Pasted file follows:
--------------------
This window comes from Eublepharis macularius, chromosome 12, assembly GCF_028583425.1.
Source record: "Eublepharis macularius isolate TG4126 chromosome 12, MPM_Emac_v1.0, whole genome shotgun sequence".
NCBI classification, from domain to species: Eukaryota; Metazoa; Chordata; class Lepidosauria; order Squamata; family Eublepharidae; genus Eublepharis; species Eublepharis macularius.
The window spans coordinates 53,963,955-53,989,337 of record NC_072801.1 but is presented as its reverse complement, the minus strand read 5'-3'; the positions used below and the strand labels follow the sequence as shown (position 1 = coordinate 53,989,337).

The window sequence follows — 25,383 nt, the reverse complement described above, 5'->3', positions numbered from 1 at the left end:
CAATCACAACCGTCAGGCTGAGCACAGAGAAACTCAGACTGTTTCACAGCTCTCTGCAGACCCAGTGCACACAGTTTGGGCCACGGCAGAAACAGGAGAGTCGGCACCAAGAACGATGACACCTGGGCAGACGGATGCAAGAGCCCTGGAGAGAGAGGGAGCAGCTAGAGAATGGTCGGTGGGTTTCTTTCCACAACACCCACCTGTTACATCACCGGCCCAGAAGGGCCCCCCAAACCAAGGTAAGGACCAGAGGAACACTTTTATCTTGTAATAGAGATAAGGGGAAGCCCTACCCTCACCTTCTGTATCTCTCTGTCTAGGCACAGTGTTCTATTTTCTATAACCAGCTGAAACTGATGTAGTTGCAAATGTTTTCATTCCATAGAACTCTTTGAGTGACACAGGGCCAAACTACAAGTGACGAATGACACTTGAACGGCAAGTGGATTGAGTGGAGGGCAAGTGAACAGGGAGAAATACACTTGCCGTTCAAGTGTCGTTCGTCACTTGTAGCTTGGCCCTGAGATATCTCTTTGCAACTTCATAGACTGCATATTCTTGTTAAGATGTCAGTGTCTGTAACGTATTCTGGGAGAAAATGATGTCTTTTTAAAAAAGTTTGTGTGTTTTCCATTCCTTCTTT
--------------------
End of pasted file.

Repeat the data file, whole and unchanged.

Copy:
This window comes from Eublepharis macularius, chromosome 12, assembly GCF_028583425.1.
Source record: "Eublepharis macularius isolate TG4126 chromosome 12, MPM_Emac_v1.0, whole genome shotgun sequence".
NCBI classification, from domain to species: Eukaryota; Metazoa; Chordata; class Lepidosauria; order Squamata; family Eublepharidae; genus Eublepharis; species Eublepharis macularius.
The window spans coordinates 53,963,955-53,989,337 of record NC_072801.1 but is presented as its reverse complement, the minus strand read 5'-3'; the positions used below and the strand labels follow the sequence as shown (position 1 = coordinate 53,989,337).

The window sequence follows — 25,383 nt, the reverse complement described above, 5'->3', positions numbered from 1 at the left end:
CAATCACAACCGTCAGGCTGAGCACAGAGAAACTCAGACTGTTTCACAGCTCTCTGCAGACCCAGTGCACACAGTTTGGGCCACGGCAGAAACAGGAGAGTCGGCACCAAGAACGATGACACCTGGGCAGACGGATGCAAGAGCCCTGGAGAGAGAGGGAGCAGCTAGAGAATGGTCGGTGGGTTTCTTTCCACAACACCCACCTGTTACATCACCGGCCCAGAAGGGCCCCCCAAACCAAGGTAAGGACCAGAGGAACACTTTTATCTTGTAATAGAGATAAGGGGAAGCCCTACCCTCACCTTCTGTATCTCTCTGTCTAGGCACAGTGTTCTATTTTCTATAACCAGCTGAAACTGATGTAGTTGCAAATGTTTTCATTCCATAGAACTCTTTGAGTGACACAGGGCCAAACTACAAGTGACGAATGACACTTGAACGGCAAGTGGATTGAGTGGAGGGCAAGTGAACAGGGAGAAATACACTTGCCGTTCAAGTGTCGTTCGTCACTTGTAGCTTGGCCCTGAGATATCTCTTTGCAACTTCATAGACTGCATATTCTTGTTAAGATGTCAGTGTCTGTAACGTATTCTGGGAGAAAATGATGTCTTTTTAAAAAAGTTTGTGTGTTTTCCATTCCTTCTTT